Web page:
October 19, 2022

How to Stay Compliant in Japan: Data Privacy and Data Protection Laws

How to Stay Compliant in Japan: Data Privacy and Data Protection Laws

Data protection laws are a matter of concern for most countries, and Japan is no exception. Japan first introduced its data privacy law in 2003. However, this law soon became outdated due to globalization and technological advancements. As a result, the nation suffered serious data breaches, from the Uniqlo retail chain breach to the Mitsubishi data breach and even to automotive giant Honda. All of these cases prompted new reforms and extensive amendments to the data privacy laws in Japan.

In recent years, data breaches and privacy violations in Japan often attract severe repercussions from the state and society. A perfect example is the Benesse heist, where an employee of the e-learning company stole and sold the personal data of about 29 million customers. The company paid heavily for this breach, losing over 900,000 customers and paying a large fine in the process. The Japanese authorities faulted their data protection compliance efforts and imposed heavy penalties. 

With the current legislative measures, whether indigenous or not, businesses in Japan cannot afford to be nonchalant about complying with data privacy laws. Otherwise, they risk losing sensitive data and customer trust, which could lead to substantial financial losses through penalties.  But the good news is that every company can run a successful business in Japan without talking with relevant authorities. This article will explain how to stay compliant with Japanese data protection and privacy laws.

Key Japanese data privacy and protection laws

The primary legislation governing Japan’s data protection is the Act on the Protection of Personal Information (APPI), passed in 2003. Several amendments have been made to the Act in the last few years. One of the supplemental provisions made in 2017 requires that the Act be reviewed three times a year.

In addition, the government of Japan made further amendments in one of the 2020 reviews. These were enacted on June 12 of the same year but only came into effect on April 1, 2022.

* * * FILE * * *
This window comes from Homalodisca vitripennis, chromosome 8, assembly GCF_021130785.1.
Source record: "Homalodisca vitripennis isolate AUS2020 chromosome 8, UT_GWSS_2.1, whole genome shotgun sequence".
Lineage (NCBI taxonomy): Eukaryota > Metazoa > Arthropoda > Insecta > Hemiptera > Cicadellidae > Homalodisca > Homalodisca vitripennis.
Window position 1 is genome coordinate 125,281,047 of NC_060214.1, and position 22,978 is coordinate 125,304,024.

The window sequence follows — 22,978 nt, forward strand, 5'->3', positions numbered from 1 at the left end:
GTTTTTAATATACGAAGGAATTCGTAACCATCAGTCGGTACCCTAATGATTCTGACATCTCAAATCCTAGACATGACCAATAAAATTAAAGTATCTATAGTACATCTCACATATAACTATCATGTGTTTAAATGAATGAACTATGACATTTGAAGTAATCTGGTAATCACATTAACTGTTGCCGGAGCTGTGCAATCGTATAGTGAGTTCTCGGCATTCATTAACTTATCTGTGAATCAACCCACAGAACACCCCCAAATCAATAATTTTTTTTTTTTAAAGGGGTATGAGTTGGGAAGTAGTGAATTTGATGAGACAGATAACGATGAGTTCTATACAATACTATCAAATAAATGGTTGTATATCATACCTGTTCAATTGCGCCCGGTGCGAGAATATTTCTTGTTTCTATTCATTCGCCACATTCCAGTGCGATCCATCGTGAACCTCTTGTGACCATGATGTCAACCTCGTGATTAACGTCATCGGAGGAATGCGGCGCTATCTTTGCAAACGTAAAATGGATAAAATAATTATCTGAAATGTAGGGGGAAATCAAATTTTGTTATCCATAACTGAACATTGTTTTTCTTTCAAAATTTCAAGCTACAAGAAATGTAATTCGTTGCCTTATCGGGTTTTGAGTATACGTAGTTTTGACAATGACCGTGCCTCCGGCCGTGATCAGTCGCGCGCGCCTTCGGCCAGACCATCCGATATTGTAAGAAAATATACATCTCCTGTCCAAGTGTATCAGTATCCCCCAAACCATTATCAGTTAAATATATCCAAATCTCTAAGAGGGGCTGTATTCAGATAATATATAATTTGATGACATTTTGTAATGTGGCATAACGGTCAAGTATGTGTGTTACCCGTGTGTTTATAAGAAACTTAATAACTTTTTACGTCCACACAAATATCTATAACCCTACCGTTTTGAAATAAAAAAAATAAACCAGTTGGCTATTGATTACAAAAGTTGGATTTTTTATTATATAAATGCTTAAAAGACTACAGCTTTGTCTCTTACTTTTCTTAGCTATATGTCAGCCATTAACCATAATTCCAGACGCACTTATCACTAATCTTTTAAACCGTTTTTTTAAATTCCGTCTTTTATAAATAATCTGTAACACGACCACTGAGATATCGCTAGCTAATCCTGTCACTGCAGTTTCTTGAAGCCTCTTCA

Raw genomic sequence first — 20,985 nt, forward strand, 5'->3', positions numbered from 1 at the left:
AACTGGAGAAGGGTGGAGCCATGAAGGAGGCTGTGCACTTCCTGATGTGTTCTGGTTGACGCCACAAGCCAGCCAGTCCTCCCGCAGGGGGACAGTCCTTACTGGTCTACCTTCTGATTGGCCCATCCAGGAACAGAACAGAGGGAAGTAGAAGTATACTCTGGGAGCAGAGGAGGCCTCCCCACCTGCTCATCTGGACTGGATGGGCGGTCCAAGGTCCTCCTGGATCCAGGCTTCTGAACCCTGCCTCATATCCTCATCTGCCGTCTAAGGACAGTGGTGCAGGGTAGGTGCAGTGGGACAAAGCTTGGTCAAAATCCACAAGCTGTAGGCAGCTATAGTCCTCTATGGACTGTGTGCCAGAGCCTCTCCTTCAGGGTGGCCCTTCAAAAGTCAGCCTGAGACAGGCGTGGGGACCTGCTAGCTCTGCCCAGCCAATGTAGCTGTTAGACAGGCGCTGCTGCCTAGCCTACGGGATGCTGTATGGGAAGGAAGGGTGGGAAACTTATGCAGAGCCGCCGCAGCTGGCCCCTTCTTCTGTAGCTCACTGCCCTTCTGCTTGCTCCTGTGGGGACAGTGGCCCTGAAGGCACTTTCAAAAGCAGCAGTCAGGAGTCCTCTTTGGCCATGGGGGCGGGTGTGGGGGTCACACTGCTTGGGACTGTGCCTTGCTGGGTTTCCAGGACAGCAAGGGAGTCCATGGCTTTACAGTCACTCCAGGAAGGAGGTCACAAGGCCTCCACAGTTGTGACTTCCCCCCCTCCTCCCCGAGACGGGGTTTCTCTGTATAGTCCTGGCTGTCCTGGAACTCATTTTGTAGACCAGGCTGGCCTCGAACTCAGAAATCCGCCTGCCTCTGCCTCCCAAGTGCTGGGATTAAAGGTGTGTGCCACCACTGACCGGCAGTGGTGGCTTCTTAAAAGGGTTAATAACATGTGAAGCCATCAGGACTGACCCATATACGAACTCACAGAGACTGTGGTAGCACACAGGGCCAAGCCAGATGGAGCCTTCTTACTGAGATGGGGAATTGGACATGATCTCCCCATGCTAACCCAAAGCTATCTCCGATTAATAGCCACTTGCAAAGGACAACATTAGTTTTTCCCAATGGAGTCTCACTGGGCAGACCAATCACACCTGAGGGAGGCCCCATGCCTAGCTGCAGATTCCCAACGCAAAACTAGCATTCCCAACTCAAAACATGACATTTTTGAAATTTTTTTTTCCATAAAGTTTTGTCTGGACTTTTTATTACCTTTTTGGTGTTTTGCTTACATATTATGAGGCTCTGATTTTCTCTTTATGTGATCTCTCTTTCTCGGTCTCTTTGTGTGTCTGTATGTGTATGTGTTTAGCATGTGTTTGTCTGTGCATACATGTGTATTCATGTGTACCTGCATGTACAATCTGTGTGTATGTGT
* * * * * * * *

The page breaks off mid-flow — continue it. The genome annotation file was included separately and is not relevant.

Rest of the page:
The Act established the Personal Information Protection Commission (PPC) as the regulatory body responsible for supervising compliance with the Act. The PPC provided guidelines for interpreting certain terms used in the APPI and instances of how they can be applied. A breach of any obligation spelled out in the procedures will be deemed to be a breach of the APPI itself.

The PPC provides general guidelines and several specific ones to regulate, among others:

  • Transfers to third parties in foreign countries.
  • Checking and recording transfers to third parties.
  • Appropriate handling of specific personal information.
  • Security measures concerning specific personal data.
  • Appropriate handling of specific personal information in financial businesses.

Japan’s data protection law regarding international data transfer

Following the recent amendments to the APPI, the existing requirements for the international transfer of personal data provide that consent must be sought and obtained from the subject by the company dealing with personal information before transferring data outside the country. 

Furthermore, when the consent of the data subject is being sought, a company handling personal information must provide the subject with the following:

  • The name of the country to which the information is transferred;
  • The laws of that country regulating data protection;
  • Any measure to be taken by the receiver of such personal information.

There is an exception, however, where such a foreign third party is in a country with a personal information protection framework that meets the adequacy requirements of the PPC, for example, countries certified under the Asia-Pacific Economic Cooperation Cross-Border Privacy Rules (AECBPR).

Currently, the European Union, with its General Data Protection Regulation, is considered a jurisdiction with equivalent standards of data protection as required in Japan. As such, cross-border data transfers to EU member countries do not usually require companies to obtain consent from the subject.

In such cases where a company transfers personal information without obtaining consent because the receiving country has set up a PPC-compliant system, such a business still has the responsibility to:

  • Monitor how such information is being managed and any change in the personal protection law of the country where the receiver is located.
  • Take necessary actions if any problem is found with handling personal information.